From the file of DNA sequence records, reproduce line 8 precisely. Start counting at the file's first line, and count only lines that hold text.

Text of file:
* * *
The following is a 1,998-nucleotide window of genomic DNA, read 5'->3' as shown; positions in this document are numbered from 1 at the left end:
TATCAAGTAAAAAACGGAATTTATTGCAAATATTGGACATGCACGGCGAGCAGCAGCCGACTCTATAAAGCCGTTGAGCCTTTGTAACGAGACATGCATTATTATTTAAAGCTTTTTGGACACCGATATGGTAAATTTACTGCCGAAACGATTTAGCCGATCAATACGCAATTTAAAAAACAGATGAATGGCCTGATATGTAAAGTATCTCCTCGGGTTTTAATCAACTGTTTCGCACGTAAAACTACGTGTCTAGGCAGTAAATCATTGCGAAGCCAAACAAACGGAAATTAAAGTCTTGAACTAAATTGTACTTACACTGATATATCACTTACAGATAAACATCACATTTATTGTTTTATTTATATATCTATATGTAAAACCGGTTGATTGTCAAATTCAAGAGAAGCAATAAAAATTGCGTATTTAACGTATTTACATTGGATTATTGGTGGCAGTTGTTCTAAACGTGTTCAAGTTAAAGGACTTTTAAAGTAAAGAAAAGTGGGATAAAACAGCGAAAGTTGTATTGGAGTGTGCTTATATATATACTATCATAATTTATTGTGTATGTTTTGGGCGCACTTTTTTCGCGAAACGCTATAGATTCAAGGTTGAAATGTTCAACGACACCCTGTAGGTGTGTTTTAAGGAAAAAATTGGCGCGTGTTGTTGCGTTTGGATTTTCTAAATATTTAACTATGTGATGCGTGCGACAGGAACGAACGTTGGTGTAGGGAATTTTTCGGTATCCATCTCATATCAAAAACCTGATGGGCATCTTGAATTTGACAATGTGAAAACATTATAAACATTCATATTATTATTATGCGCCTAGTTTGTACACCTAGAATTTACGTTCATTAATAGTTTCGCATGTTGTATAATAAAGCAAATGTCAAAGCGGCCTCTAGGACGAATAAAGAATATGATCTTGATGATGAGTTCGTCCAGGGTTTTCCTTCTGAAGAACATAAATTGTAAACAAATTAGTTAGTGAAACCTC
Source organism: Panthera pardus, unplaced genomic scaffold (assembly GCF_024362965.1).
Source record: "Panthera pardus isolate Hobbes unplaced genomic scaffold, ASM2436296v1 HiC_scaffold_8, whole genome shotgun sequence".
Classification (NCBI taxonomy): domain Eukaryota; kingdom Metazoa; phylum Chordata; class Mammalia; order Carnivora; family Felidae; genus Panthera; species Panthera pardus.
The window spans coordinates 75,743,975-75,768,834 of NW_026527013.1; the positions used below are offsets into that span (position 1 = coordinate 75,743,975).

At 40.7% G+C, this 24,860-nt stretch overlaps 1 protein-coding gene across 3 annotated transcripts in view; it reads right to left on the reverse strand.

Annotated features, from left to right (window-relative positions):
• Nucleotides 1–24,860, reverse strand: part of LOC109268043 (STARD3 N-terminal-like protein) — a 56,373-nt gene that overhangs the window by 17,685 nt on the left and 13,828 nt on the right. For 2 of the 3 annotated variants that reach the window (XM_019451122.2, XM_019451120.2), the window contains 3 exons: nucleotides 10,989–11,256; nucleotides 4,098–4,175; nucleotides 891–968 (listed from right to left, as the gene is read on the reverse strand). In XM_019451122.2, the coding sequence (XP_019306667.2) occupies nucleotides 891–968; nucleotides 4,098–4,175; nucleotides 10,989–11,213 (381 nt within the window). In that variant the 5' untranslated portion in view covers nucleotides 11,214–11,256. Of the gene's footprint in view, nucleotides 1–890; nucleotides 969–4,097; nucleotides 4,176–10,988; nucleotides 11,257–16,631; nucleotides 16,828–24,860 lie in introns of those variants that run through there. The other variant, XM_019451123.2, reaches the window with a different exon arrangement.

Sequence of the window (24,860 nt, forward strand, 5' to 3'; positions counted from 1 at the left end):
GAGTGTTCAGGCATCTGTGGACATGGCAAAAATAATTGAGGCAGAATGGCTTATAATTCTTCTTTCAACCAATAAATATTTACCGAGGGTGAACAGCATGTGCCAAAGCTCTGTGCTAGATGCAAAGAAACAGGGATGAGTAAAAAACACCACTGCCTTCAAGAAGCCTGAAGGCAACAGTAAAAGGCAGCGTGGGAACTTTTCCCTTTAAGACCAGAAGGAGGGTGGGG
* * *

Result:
Annotated features, from left to right (window-relative positions):